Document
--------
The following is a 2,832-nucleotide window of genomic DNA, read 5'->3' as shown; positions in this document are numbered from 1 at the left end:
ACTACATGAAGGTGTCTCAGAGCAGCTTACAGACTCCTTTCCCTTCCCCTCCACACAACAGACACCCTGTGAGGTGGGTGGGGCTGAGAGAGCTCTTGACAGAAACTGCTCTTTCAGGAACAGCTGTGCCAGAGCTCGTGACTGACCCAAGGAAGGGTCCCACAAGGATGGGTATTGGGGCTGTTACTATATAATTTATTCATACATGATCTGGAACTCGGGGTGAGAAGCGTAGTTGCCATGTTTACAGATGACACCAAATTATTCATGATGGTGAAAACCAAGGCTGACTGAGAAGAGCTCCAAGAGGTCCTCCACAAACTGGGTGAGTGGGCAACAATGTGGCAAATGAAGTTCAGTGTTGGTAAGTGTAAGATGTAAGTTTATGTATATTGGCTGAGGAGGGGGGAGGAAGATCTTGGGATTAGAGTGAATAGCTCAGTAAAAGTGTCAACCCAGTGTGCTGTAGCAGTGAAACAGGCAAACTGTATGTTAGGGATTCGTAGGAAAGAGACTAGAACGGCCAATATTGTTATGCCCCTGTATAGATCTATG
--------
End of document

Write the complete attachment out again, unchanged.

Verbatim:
The following is a 2,832-nucleotide window of genomic DNA, read 5'->3' as shown; positions in this document are numbered from 1 at the left end:
ACTACATGAAGGTGTCTCAGAGCAGCTTACAGACTCCTTTCCCTTCCCCTCCACACAACAGACACCCTGTGAGGTGGGTGGGGCTGAGAGAGCTCTTGACAGAAACTGCTCTTTCAGGAACAGCTGTGCCAGAGCTCGTGACTGACCCAAGGAAGGGTCCCACAAGGATGGGTATTGGGGCTGTTACTATATAATTTATTCATACATGATCTGGAACTCGGGGTGAGAAGCGTAGTTGCCATGTTTACAGATGACACCAAATTATTCATGATGGTGAAAACCAAGGCTGACTGAGAAGAGCTCCAAGAGGTCCTCCACAAACTGGGTGAGTGGGCAACAATGTGGCAAATGAAGTTCAGTGTTGGTAAGTGTAAGATGTAAGTTTATGTATATTGGCTGAGGAGGGGGGAGGAAGATCTTGGGATTAGAGTGAATAGCTCAGTAAAAGTGTCAACCCAGTGTGCTGTAGCAGTGAAACAGGCAAACTGTATGTTAGGGATTCGTAGGAAAGAGACTAGAACGGCCAATATTGTTATGCCCCTGTATAGATCTATG